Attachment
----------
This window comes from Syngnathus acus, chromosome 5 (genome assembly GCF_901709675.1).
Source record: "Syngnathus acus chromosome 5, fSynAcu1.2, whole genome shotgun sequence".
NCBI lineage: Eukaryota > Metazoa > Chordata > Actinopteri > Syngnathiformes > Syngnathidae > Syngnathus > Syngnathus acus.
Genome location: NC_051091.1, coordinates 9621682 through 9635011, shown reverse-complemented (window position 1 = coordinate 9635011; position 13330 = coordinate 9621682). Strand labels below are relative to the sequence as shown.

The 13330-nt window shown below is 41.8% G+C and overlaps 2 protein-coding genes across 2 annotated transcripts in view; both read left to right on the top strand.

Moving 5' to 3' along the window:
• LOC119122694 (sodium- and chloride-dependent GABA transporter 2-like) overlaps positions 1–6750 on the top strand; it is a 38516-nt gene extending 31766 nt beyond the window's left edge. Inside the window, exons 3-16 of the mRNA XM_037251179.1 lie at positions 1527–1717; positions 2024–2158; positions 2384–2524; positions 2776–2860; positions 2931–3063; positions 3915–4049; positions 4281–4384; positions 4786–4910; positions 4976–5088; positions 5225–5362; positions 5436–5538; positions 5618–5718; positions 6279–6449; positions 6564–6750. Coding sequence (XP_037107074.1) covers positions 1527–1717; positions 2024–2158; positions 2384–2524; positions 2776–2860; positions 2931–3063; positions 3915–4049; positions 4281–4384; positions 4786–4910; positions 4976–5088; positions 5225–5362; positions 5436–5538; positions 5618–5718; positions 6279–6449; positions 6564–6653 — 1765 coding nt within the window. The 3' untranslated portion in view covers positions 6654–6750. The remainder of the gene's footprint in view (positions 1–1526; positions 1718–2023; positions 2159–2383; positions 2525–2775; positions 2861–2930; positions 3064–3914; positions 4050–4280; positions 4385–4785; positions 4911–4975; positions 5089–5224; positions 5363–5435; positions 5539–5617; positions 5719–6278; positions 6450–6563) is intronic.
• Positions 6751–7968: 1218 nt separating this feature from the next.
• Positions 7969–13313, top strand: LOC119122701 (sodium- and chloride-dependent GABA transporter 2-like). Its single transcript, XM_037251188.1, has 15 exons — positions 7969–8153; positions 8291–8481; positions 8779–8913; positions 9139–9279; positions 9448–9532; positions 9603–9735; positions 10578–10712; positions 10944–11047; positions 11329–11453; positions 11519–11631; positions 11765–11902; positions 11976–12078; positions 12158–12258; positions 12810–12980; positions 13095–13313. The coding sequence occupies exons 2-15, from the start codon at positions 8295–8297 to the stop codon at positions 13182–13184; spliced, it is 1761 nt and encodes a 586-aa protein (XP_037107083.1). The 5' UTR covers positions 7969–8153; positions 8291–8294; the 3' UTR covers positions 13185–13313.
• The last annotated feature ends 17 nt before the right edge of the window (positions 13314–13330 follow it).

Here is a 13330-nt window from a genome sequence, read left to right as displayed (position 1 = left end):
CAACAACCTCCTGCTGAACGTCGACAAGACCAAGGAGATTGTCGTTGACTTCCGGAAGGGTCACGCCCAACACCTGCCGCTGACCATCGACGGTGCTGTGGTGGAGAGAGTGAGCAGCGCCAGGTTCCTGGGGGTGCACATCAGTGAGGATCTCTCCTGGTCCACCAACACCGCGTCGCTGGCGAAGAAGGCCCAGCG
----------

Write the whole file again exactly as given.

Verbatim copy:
This window comes from Syngnathus acus, chromosome 5 (genome assembly GCF_901709675.1).
Source record: "Syngnathus acus chromosome 5, fSynAcu1.2, whole genome shotgun sequence".
NCBI lineage: Eukaryota > Metazoa > Chordata > Actinopteri > Syngnathiformes > Syngnathidae > Syngnathus > Syngnathus acus.
Genome location: NC_051091.1, coordinates 9621682 through 9635011, shown reverse-complemented (window position 1 = coordinate 9635011; position 13330 = coordinate 9621682). Strand labels below are relative to the sequence as shown.

The 13330-nt window shown below is 41.8% G+C and overlaps 2 protein-coding genes across 2 annotated transcripts in view; both read left to right on the top strand.

Moving 5' to 3' along the window:
• LOC119122694 (sodium- and chloride-dependent GABA transporter 2-like) overlaps positions 1–6750 on the top strand; it is a 38516-nt gene extending 31766 nt beyond the window's left edge. Inside the window, exons 3-16 of the mRNA XM_037251179.1 lie at positions 1527–1717; positions 2024–2158; positions 2384–2524; positions 2776–2860; positions 2931–3063; positions 3915–4049; positions 4281–4384; positions 4786–4910; positions 4976–5088; positions 5225–5362; positions 5436–5538; positions 5618–5718; positions 6279–6449; positions 6564–6750. Coding sequence (XP_037107074.1) covers positions 1527–1717; positions 2024–2158; positions 2384–2524; positions 2776–2860; positions 2931–3063; positions 3915–4049; positions 4281–4384; positions 4786–4910; positions 4976–5088; positions 5225–5362; positions 5436–5538; positions 5618–5718; positions 6279–6449; positions 6564–6653 — 1765 coding nt within the window. The 3' untranslated portion in view covers positions 6654–6750. The remainder of the gene's footprint in view (positions 1–1526; positions 1718–2023; positions 2159–2383; positions 2525–2775; positions 2861–2930; positions 3064–3914; positions 4050–4280; positions 4385–4785; positions 4911–4975; positions 5089–5224; positions 5363–5435; positions 5539–5617; positions 5719–6278; positions 6450–6563) is intronic.
• Positions 6751–7968: 1218 nt separating this feature from the next.
• Positions 7969–13313, top strand: LOC119122701 (sodium- and chloride-dependent GABA transporter 2-like). Its single transcript, XM_037251188.1, has 15 exons — positions 7969–8153; positions 8291–8481; positions 8779–8913; positions 9139–9279; positions 9448–9532; positions 9603–9735; positions 10578–10712; positions 10944–11047; positions 11329–11453; positions 11519–11631; positions 11765–11902; positions 11976–12078; positions 12158–12258; positions 12810–12980; positions 13095–13313. The coding sequence occupies exons 2-15, from the start codon at positions 8295–8297 to the stop codon at positions 13182–13184; spliced, it is 1761 nt and encodes a 586-aa protein (XP_037107083.1). The 5' UTR covers positions 7969–8153; positions 8291–8294; the 3' UTR covers positions 13185–13313.
• The last annotated feature ends 17 nt before the right edge of the window (positions 13314–13330 follow it).

Here is a 13330-nt window from a genome sequence, read left to right as displayed (position 1 = left end):
CAACAACCTCCTGCTGAACGTCGACAAGACCAAGGAGATTGTCGTTGACTTCCGGAAGGGTCACGCCCAACACCTGCCGCTGACCATCGACGGTGCTGTGGTGGAGAGAGTGAGCAGCGCCAGGTTCCTGGGGGTGCACATCAGTGAGGATCTCTCCTGGTCCACCAACACCGCGTCGCTGGCGAAGAAGGCCCAGCG